Labor unions are bad for workers and employers. But sometimes the good guys prevail.
The lawsuit filed by a Fresno farmworker against members of the Agricultural Labor Relations Board alleging civil rights violations will move forward to trial, a federal judge just ruled last week.
In February of this year, Gerawan Farming worker Silvia Lopez sued the gubernatorial appointees and regional staff of the ALRB alleging that their refusal to count the Gerawan farmworkers’ decertification votes violated her 1st and 14th Amendment rights.
The Agricultural Labor Relations Board says it exists to protect the rights of all agricultural employees, including those not wanting labor organization representation, as is the case with Gerawan Farming employees. However, Gerawan farming employees say they have not received any assistance from the ALRB.
Whenever they can, labor unions historically try to gain control over entry into the labor market. “Such measures are for the purpose of holding down the supply of labor in the field and thereby enabling those fortunate enough to be admitted to it, to earn higher incomes,” wrote George Reisman of the Ludwig von Mises Institute.
Wages throughout the economic system rise only from the side of a greater supply of goods and services relative to the supply of labor and thus from prices being lower relative to wages, Reisman explained.
Free-market economics is not about dividing up a dwindling pie, but expanding the pie to serve everyone. Those who succeed do not do so at the expense of others. – The Heritage Foundation
If at first you don’t succeed, sue
Ms. Lopez sued the ALRB in February. Almost immediately, the ALRB general counsel filed a motion to dismiss the lawsuit. In the decision handed down last week, U.S. District Court Judge Lawrence O’Neill ruled that Lopez’s allegations of violations against her 1st Amendment rights of association will move forward.
The UFW and ALRB claim the Gerawan farm workers are being intimidated and coerced by their employer. But nothing could be further from the truth. The fight against the UFW was completely organized by Silvia Lopez, and thousands of Gerawan employees. And they’ve made their issues quite clear — they don’t want UFW union dues taken out of their paychecks, and they don’t want the union to interfere with the excellent working relationship they have with their employer.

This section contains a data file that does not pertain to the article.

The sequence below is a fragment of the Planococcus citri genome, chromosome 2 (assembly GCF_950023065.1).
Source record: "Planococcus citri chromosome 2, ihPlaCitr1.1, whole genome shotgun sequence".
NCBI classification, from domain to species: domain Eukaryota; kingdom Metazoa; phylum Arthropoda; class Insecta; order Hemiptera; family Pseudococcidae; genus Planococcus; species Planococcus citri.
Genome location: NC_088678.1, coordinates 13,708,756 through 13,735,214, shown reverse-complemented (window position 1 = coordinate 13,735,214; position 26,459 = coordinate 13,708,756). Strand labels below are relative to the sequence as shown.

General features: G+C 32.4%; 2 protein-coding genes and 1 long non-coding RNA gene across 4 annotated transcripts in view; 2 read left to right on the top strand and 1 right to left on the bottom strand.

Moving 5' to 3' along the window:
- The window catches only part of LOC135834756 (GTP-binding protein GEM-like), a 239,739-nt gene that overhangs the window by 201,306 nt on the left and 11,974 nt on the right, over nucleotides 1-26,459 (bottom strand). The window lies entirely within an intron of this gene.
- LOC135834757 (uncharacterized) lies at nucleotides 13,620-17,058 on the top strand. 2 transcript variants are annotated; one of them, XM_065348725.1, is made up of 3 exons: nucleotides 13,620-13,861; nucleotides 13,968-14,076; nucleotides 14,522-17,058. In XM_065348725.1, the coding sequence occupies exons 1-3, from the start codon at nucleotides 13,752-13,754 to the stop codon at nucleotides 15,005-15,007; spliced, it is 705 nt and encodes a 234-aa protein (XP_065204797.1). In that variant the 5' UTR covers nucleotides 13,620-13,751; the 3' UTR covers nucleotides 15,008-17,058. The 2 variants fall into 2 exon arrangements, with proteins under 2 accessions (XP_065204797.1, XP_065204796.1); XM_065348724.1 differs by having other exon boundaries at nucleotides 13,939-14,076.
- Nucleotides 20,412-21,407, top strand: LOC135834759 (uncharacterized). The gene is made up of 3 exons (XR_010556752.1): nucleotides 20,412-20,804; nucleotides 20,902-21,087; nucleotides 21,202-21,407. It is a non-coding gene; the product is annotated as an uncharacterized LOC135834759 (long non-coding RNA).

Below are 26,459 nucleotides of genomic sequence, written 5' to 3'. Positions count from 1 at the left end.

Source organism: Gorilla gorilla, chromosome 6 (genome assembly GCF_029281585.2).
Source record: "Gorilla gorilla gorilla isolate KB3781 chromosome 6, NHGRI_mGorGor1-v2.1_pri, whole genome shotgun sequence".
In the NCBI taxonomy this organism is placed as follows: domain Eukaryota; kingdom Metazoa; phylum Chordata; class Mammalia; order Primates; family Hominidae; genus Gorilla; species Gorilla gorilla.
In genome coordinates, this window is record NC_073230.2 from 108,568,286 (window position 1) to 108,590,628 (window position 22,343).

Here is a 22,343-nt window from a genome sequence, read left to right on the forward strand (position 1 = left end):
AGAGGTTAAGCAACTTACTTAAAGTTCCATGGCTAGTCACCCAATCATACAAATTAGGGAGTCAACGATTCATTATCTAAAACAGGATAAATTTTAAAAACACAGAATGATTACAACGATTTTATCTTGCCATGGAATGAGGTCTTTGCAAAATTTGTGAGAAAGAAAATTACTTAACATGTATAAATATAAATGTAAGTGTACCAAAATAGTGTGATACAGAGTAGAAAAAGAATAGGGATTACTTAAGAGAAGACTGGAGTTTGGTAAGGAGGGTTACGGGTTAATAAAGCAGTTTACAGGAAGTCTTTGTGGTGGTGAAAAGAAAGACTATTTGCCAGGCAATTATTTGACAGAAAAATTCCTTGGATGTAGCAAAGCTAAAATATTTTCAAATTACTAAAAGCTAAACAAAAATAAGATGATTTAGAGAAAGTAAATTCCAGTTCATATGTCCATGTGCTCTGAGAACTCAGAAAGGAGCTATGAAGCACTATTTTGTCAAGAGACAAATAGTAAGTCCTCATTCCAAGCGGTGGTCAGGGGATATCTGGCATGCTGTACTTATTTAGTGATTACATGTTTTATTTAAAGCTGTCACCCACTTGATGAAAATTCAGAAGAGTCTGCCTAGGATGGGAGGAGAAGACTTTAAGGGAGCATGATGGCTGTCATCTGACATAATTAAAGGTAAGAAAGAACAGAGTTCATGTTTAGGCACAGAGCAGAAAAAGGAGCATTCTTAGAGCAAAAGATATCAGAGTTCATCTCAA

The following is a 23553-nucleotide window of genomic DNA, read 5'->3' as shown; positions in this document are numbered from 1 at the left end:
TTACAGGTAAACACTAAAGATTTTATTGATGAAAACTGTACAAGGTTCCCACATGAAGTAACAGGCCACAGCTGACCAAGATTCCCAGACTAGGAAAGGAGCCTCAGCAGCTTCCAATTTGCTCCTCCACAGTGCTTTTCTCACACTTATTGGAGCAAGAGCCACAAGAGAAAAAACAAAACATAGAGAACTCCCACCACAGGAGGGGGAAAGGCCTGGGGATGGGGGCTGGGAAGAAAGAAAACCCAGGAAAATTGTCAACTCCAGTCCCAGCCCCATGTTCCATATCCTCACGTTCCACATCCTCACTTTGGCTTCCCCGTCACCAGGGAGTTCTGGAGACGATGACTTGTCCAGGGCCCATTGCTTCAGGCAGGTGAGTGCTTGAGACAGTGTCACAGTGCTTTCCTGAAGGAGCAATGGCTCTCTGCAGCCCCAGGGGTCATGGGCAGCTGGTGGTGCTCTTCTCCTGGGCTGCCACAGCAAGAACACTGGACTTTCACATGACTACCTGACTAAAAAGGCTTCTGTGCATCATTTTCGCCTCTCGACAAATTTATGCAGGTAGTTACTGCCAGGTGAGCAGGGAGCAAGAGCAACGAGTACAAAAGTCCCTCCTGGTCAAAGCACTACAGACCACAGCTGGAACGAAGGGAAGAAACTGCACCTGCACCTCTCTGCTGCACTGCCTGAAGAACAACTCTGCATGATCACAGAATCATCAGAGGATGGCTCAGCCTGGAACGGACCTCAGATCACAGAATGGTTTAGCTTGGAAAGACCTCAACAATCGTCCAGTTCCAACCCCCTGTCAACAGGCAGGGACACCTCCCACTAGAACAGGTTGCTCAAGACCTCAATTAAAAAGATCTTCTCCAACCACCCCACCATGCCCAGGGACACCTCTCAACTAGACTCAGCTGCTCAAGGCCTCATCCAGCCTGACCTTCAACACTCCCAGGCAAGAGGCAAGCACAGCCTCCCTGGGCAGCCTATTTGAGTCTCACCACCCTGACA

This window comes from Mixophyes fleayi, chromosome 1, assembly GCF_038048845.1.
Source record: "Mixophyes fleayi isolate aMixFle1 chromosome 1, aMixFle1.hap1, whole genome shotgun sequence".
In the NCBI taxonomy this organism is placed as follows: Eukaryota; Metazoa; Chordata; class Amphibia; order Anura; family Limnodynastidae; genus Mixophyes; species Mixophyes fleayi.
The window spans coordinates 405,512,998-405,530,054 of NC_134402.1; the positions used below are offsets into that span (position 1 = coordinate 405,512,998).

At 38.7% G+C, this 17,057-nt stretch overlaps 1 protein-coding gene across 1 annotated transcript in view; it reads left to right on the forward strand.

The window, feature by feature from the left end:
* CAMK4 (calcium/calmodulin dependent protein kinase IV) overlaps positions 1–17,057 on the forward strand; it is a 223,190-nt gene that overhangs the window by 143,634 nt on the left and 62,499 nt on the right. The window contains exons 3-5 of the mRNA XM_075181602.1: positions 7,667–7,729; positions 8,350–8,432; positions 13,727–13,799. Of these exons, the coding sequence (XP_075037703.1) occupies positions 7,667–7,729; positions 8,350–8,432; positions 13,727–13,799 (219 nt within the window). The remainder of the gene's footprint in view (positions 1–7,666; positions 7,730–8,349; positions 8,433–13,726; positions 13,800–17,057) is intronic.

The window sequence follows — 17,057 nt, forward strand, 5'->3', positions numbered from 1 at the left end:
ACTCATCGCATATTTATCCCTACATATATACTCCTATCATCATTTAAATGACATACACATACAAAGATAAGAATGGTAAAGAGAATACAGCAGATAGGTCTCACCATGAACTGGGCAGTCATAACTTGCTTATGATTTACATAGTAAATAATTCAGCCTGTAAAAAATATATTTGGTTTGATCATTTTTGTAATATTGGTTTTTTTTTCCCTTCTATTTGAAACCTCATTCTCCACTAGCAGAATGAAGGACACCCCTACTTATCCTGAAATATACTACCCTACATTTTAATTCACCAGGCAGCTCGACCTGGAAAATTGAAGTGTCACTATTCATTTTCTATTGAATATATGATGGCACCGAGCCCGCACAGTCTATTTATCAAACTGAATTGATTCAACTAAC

It is the Gerawan employees who collected signatures and demanded the ALRB hold a decertification election. Despite Lopez’s plight on behalf of the farmworkers for two years, the Legislature and the governor have been silent. “We don’t want the union — we want the right to vote,” Lopez told me last October. “We want to be heard!”
“I am happy that I will get to face the members of the ALRB and regional director at a trial,” Lopez said in a statement following the decision. “My co-workers’ and my rights have been denied for more than 280 days. It’s not right.”
“I’m glad that the judge saw that I have a real case and will let part of my lawsuit move forward,” said Lopez, one of thousands of Gerawan farmworkers fighting to get rid of the United Farm Workers union. “All the farmworkers want is to have our votes counted. We will not stop fighting to have our voices heard and our rights protected.”
Why labor unions are anti-labor
“The increase in money wages that labor unions seek is not at all the source of rising real wages and that the source of rising real wages is in fact a rising productivity of labor, which always operates from the side of falling prices, not rising money wages,” Reisman explained.
The United Farm Workers wormed its way into Gerawan Farming in 1990 when the labor union won an election to organize Gerawan workers – with barely more than 500 votes. But after holding one bargaining session, the union lost interest and never sealed the deal with a contract.
In October 2012, the UFW labor union, desperate for new members, reappeared out of the blue after doing nothing since 1990, to impose a union contract on Gerawan Farming and its 5,000 employees, requiring the workers to pay 3 percent of their wages in union dues. The UFW even threatened to fire workers who refused to enter into the agreement.
This incited the workers, who describe their working conditions as optimum. Gerawan farming pays high wages and benefits, including retirement, vacation pay and even the tuition for the workers’ children at the local Catholic St. La Salle School.
In the 1970s the United Farm Workers labor union was thriving with about 50,000 members. However, over the years, membership has dwindled to about 3,300. Prior to hitting up Gerawan Farming in 2012, the UFW was desperate for more income, having overspent its budget by more than $1 million. Targeting Gerawan’s 5,000 employees was clearly the easiest way to get an infusion of easy money.
But the UFW never counted on workers like Silvia Lopez, and the thousands of Gerawan employees who like their employer.
Reisman sums it up best:
“All of these destructive, antisocial consequences derive from the fact that while individuals increase the money they earn through increasing production and the overall supply of goods and services, thereby reducing prices and raising real wages throughout the economic system, labor unions increase the money paid to their members by exactly the opposite means. They reduce the supply and productivity of labor and so reduce the supply and raise the prices of the goods and services their members help to produce, thereby reducing real wages throughout the economic system.”
Reisman is right. Gerawan Farming Company is living proof of a successful free market arrangement where everyone gets what they need. A UFW takeover at this point would serve to swindle the workers out of pay and benefits, and shakedown the employer.